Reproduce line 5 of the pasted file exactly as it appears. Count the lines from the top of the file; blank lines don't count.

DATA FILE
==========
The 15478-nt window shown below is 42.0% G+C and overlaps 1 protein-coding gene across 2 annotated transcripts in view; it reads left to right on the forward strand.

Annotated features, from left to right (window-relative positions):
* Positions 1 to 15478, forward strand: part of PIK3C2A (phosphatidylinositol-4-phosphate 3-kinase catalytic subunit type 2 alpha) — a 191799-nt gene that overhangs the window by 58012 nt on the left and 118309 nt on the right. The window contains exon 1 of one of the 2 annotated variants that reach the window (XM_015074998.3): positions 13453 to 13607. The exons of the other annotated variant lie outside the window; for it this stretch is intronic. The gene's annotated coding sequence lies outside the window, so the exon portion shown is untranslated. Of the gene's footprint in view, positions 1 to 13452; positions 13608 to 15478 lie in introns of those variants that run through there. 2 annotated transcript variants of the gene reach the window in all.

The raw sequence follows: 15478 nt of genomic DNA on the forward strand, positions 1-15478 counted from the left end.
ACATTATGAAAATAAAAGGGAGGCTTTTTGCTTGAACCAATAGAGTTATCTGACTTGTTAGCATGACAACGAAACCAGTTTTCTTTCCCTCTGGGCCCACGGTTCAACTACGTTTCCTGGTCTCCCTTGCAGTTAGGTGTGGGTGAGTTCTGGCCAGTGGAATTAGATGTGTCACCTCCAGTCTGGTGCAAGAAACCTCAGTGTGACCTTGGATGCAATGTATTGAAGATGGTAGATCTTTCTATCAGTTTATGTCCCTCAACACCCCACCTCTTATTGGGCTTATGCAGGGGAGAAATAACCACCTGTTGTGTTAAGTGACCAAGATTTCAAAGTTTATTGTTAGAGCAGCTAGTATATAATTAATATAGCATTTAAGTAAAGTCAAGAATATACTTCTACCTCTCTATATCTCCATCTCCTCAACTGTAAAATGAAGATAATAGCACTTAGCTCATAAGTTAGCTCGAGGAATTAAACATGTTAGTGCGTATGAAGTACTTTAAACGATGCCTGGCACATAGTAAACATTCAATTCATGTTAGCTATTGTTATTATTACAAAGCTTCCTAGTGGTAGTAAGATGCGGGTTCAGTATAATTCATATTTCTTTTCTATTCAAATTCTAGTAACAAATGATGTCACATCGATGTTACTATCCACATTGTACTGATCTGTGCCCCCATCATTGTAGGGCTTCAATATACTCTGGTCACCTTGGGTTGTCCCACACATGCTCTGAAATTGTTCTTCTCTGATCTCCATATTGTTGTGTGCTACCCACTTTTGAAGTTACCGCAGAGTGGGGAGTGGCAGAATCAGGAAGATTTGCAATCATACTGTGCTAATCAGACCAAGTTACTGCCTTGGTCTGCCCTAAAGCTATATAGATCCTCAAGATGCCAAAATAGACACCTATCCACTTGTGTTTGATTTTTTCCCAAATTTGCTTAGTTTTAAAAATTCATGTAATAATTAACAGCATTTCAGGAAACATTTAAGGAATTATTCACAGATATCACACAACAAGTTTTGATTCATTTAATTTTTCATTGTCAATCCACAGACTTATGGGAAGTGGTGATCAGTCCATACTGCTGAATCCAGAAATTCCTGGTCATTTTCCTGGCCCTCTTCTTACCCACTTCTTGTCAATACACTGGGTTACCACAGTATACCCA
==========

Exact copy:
ACATTATGAAAATAAAAGGGAGGCTTTTTGCTTGAACCAATAGAGTTATCTGACTTGTTAGCATGACAACGAAACCAGTTTTCTTTCCCTCTGGGCCCACGGTTCAACTACGTTTCCTGGTCTCCCTTGCAGTTAGGTGTGGGTGAGTTCTGGCCAGTGGAATTAGATGTGTCACCTCCAGTCTGGTGCAAGAAACCTCAGTGTGACCTTGGATGCAATGTATTGAAGATGGTAGATCTTTCTATCAGTTTATGTCCCTCAACACCCCACCTCTTATTGGGCTTATGCAGGGGAGAAATAACCACCTGTTGTGTTAAGTGACCAAGATTTCAAAGTTTATTGTTAGAGCAGCTAGTATATAATTAATATAGCATTTAAGTAAAGTCAAGAATATACTTCTACCTCTCTATATCTCCATCTCCTCAACTGTAAAATGAAGATAATAGCACTTAGCTCATAAGTTAGCTCGAGGAATTAAACATGTTAGTGCGTATGAAGTACTTTAAACGATGCCTGGCACATAGTAAACATTCAATTCATGTTAGCTATTGTTATTATTACAAAGCTTCCTAGTGGTAGTAAGATGCGGGTTCAGTATAATTCATATTTCTTTTCTATTCAAATTCTAGTAACAAATGATGTCACATCGATGTTACTATCCACATTGTACTGATCTGTGCCCCCATCATTGTAGGGCTTCAATATACTCTGGTCACCTTGGGTTGTCCCACACATGCTCTGAAATTGTTCTTCTCTGATCTCCATATTGTTGTGTGCTACCCACTTTTGAAGTTACCGCAGAGTGGGGAGTGGCAGAATCAGGAAGATTTGCAATCATACTGTGCTAATCAGACCAAGTTACTGCCTTGGTCTGCCCTAAAGCTATATAGATCCTCAAGATGCCAAAATAGACACCTATCCACTTGTGTTTGATTTTTTCCCAAATTTGCTTAGTTTTAAAAATTCATGTAATAATTAACAGCATTTCAGGAAACATTTAAGGAATTATTCACAGATATCACACAACAAGTTTTGATTCATTTAATTTTTCATTGTCAATCCACAGACTTATGGGAAGTGGTGATCAGTCCATACTGCTGAATCCAGAAATTCCTGGTCATTTTCCTGGCCCTCTTCTTACCCACTTCTTGTCAATACACTGGGTTACCACAGTATACCCA